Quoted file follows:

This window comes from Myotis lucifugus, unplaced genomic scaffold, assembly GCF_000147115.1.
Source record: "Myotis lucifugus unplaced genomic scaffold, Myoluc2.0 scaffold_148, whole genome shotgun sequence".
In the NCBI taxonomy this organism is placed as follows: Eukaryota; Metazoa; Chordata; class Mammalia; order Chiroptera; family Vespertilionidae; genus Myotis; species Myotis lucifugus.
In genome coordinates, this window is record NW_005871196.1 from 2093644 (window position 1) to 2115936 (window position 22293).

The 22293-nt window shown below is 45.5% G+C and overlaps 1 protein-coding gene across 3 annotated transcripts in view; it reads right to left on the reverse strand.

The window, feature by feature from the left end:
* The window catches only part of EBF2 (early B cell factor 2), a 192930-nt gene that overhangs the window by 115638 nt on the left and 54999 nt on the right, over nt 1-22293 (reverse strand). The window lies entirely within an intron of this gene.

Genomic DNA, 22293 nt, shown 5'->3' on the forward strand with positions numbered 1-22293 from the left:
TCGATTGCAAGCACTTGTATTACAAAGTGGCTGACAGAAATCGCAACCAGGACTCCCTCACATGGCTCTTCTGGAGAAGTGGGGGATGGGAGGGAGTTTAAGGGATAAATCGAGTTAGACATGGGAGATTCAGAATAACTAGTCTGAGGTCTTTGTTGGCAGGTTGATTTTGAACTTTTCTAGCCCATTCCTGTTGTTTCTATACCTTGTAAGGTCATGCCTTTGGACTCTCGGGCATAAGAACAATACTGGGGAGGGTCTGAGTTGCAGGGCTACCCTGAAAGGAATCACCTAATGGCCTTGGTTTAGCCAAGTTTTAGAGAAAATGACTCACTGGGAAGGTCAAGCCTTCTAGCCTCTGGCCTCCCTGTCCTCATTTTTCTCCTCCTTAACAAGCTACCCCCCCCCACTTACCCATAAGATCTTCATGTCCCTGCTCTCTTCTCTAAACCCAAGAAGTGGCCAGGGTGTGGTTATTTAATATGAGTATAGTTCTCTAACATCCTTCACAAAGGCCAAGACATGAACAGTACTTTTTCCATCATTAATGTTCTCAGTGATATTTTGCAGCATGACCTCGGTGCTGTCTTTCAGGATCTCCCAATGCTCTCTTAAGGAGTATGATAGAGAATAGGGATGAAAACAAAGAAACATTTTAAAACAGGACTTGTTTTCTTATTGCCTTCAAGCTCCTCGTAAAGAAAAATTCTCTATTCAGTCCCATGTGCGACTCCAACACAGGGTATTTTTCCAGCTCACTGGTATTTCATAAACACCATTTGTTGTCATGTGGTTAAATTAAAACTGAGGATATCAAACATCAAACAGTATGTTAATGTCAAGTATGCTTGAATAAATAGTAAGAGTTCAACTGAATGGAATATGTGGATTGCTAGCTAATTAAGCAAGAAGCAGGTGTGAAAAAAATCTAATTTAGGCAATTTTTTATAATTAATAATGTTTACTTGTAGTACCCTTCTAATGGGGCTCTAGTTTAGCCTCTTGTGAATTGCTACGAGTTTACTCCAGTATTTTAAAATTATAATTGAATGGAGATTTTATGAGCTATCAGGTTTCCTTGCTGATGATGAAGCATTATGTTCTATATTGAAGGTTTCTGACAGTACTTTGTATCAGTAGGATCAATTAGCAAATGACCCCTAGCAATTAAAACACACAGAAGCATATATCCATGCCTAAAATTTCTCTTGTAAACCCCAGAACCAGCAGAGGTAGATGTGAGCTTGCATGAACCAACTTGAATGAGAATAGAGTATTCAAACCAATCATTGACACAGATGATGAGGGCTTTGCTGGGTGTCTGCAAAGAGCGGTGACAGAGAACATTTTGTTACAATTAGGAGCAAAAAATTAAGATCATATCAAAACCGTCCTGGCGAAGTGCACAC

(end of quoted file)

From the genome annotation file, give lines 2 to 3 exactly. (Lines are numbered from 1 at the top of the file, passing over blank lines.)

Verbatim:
Source record: "Myotis lucifugus unplaced genomic scaffold, Myoluc2.0 scaffold_148, whole genome shotgun sequence".
In the NCBI taxonomy this organism is placed as follows: Eukaryota; Metazoa; Chordata; class Mammalia; order Chiroptera; family Vespertilionidae; genus Myotis; species Myotis lucifugus.